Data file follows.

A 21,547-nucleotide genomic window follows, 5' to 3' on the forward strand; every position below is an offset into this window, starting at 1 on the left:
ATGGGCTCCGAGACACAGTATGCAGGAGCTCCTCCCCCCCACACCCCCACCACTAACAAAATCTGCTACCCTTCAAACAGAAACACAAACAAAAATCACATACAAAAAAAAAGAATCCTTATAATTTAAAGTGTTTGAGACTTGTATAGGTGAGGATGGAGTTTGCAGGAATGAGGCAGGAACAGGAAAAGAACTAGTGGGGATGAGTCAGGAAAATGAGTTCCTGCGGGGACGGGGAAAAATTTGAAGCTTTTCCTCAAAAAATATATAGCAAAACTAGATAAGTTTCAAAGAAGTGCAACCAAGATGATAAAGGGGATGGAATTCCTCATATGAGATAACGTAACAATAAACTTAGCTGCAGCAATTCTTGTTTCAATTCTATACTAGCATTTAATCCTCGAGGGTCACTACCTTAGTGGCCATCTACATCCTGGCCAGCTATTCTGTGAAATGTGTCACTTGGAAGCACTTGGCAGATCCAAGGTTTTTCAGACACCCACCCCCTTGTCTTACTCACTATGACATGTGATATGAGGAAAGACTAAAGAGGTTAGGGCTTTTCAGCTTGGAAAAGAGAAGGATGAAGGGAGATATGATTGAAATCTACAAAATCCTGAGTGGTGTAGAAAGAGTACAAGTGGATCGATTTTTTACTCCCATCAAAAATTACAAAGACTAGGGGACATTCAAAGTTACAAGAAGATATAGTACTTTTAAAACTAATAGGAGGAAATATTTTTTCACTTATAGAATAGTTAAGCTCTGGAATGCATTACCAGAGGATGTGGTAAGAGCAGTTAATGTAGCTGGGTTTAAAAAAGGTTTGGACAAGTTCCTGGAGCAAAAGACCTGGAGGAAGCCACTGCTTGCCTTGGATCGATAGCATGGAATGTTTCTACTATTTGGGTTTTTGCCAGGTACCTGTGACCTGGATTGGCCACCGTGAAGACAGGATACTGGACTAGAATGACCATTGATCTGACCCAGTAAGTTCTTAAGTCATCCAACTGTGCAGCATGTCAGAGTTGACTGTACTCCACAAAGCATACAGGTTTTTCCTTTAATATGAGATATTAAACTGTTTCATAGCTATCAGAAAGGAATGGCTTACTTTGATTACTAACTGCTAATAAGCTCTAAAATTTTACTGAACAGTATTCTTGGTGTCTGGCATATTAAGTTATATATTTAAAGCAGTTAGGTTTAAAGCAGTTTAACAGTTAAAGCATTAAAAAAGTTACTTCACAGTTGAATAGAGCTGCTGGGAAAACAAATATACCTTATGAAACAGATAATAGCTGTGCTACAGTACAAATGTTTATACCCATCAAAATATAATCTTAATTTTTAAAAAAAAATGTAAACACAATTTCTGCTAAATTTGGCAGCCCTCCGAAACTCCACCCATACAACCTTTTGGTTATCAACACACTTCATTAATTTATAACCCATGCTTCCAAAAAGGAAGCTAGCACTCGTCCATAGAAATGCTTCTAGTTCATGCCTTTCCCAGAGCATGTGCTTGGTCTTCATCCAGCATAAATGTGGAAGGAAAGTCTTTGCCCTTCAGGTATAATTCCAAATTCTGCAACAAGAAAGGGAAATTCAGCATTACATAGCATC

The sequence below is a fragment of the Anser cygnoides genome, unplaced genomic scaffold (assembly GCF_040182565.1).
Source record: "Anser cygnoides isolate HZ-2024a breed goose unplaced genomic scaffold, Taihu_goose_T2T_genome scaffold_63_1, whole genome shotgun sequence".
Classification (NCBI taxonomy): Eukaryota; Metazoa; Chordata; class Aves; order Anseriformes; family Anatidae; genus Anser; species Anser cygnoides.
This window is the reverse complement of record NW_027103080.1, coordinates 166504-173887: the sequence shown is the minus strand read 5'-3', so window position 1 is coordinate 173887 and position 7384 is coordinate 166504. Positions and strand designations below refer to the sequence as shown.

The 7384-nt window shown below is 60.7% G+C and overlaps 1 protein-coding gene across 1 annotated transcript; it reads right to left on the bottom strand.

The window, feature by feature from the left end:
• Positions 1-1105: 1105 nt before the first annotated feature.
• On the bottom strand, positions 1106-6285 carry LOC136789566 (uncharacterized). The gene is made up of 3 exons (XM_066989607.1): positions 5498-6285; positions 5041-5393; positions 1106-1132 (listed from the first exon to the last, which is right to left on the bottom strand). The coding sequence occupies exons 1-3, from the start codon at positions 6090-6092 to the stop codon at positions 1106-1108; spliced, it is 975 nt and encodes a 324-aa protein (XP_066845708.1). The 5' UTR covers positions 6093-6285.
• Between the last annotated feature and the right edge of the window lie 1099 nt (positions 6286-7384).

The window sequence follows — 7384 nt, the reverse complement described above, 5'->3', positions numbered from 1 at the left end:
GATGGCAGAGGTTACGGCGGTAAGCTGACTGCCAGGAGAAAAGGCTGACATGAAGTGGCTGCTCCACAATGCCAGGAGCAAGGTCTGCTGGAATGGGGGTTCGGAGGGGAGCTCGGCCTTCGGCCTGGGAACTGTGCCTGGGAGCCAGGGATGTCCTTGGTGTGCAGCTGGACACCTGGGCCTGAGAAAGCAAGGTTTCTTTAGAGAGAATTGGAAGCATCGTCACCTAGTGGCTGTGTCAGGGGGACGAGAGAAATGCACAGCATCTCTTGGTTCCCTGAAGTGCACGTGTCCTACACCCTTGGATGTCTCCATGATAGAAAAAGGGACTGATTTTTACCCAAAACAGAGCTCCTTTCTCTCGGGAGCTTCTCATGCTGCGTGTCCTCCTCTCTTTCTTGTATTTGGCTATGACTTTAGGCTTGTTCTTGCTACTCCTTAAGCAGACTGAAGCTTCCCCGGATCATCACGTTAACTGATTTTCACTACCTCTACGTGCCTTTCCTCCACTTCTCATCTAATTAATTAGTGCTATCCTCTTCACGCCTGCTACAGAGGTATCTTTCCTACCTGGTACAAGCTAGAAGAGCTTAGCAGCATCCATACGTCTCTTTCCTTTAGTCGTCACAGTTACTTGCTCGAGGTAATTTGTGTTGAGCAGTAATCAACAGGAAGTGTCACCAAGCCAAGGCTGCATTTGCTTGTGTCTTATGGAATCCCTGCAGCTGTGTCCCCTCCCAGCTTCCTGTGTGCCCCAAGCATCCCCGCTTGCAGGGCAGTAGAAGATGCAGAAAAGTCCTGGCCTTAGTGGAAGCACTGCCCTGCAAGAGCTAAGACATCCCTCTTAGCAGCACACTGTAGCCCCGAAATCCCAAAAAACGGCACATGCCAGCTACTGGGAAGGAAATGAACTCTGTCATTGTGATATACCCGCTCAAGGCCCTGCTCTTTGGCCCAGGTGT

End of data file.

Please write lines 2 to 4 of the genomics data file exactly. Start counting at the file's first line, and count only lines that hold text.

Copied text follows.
ATGGGCTCCGAGACACAGTATGCAGGAGCTCCTCCCCCCCACACCCCCACCACTAACAAAATCTGCTACCCTTCAAACAGAAACACAAACAAAAATCACATACAAAAAAAAAGAATCCTTATAATTTAAAGTGTTTGAGACTTGTATAGGTGAGGATGGAGTTTGCAGGAATGAGGCAGGAACAGGAAAAGAACTAGTGGGGATGAGTCAGGAAAATGAGTTCCTGCGGGGACGGGGAAAAATTTGAAGCTTTTCCTCAAAAAATATATAGCAAAACTAGATAAGTTTCAAAGAAGTGCAACCAAGATGATAAAGGGGATGGAATTCCTCATATGAGATAACGTAACAATAAACTTAGCTGCAGCAATTCTTGTTTCAATTCTATACTAGCATTTAATCCTCGAGGGTCACTACCTTAGTGGCCATCTACATCCTGGCCAGCTATTCTGTGAAATGTGTCACTTGGAAGCACTTGGCAGATCCAAGGTTTTTCAGACACCCACCCCCTTGTCTTACTCACTATGACATGTGATATGAGGAAAGACTAAAGAGGTTAGGGCTTTTCAGCTTGGAAAAGAGAAGGATGAAGGGAGATATGATTGAAATCTACAAAATCCTGAGTGGTGTAGAAAGAGTACAAGTGGATCGATTTTTTACTCCCATCAAAAATTACAAAGACTAGGGGACATTCAAAGTTACAAGAAGATATAGTACTTTTAAAACTAATAGGAGGAAATATTTTTTCACTTATAGAATAGTTAAGCTCTGGAATGCATTACCAGAGGATGTGGTAAGAGCAGTTAATGTAGCTGGGTTTAAAAAAGGTTTGGACAAGTTCCTGGAGCAAAAGACCTGGAGGAAGCCACTGCTTGCCTTGGATCGATAGCATGGAATGTTTCTACTATTTGGGTTTTTGCCAGGTACCTGTGACCTGGATTGGCCACCGTGAAGACAGGATACTGGACTAGAATGACCATTGATCTGACCCAGTAAGTTCTTAAGTCATCCAACTGTGCAGCATGTCAGAGTTGACTGTACTCCACAAAGCATACAGGTTTTTCCTTTAATATGAGATATTAAACTGTTTCATAGCTATCAGAAAGGAATGGCTTACTTTGATTACTAACTGCTAATAAGCTCTAAAATTTTACTGAACAGTATTCTTGGTGTCTGGCATATTAAGTTATATATTTAAAGCAGTTAGGTTTAAAGCAGTTTAACAGTTAAAGCATTAAAAAAGTTACTTCACAGTTGAATAGAGCTGCTGGGAAAACAAATATACCTTATGAAACAGATAATAGCTGTGCTACAGTACAAATGTTTATACCCATCAAAATATAATCTTAATTTTTAAAAAAAAATGTAAACACAATTTCTGCTAAATTTGGCAGCCCTCCGAAACTCCACCCATACAACCTTTTGGTTATCAACACACTTCATTAATTTATAACCCATGCTTCCAAAAAGGAAGCTAGCACTCGTCCATAGAAATGCTTCTAGTTCATGCCTTTCCCAGAGCATGTGCTTGGTCTTCATCCAGCATAAATGTGGAAGGAAAGTCTTTGCCCTTCAGGTATAATTCCAAATTCTGCAACAAGAAAGGGAAATTCAGCATTACATAGCATC

The sequence below is a fragment of the Anser cygnoides genome, unplaced genomic scaffold (assembly GCF_040182565.1).
Source record: "Anser cygnoides isolate HZ-2024a breed goose unplaced genomic scaffold, Taihu_goose_T2T_genome scaffold_63_1, whole genome shotgun sequence".